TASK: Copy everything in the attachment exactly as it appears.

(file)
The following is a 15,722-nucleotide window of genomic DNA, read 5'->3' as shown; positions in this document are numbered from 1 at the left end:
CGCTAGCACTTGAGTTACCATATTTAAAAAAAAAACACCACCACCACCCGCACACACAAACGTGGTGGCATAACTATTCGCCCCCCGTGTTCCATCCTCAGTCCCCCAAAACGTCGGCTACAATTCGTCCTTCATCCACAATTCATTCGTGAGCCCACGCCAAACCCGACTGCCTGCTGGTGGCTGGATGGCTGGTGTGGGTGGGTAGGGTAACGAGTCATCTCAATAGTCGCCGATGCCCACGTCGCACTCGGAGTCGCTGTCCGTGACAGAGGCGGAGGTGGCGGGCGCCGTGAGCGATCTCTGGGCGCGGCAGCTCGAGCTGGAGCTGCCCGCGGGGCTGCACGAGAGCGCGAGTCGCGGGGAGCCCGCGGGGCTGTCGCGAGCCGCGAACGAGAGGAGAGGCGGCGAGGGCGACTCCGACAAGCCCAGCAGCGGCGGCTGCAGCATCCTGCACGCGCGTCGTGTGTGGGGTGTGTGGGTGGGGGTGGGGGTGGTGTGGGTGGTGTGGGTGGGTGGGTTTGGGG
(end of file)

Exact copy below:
The following is a 15,722-nucleotide window of genomic DNA, read 5'->3' as shown; positions in this document are numbered from 1 at the left end:
CGCTAGCACTTGAGTTACCATATTTAAAAAAAAAACACCACCACCACCCGCACACACAAACGTGGTGGCATAACTATTCGCCCCCCGTGTTCCATCCTCAGTCCCCCAAAACGTCGGCTACAATTCGTCCTTCATCCACAATTCATTCGTGAGCCCACGCCAAACCCGACTGCCTGCTGGTGGCTGGATGGCTGGTGTGGGTGGGTAGGGTAACGAGTCATCTCAATAGTCGCCGATGCCCACGTCGCACTCGGAGTCGCTGTCCGTGACAGAGGCGGAGGTGGCGGGCGCCGTGAGCGATCTCTGGGCGCGGCAGCTCGAGCTGGAGCTGCCCGCGGGGCTGCACGAGAGCGCGAGTCGCGGGGAGCCCGCGGGGCTGTCGCGAGCCGCGAACGAGAGGAGAGGCGGCGAGGGCGACTCCGACAAGCCCAGCAGCGGCGGCTGCAGCATCCTGCACGCGCGTCGTGTGTGGGGTGTGTGGGTGGGGGTGGGGGTGGTGTGGGTGGTGTGGGTGGGTGGGTTTGGGG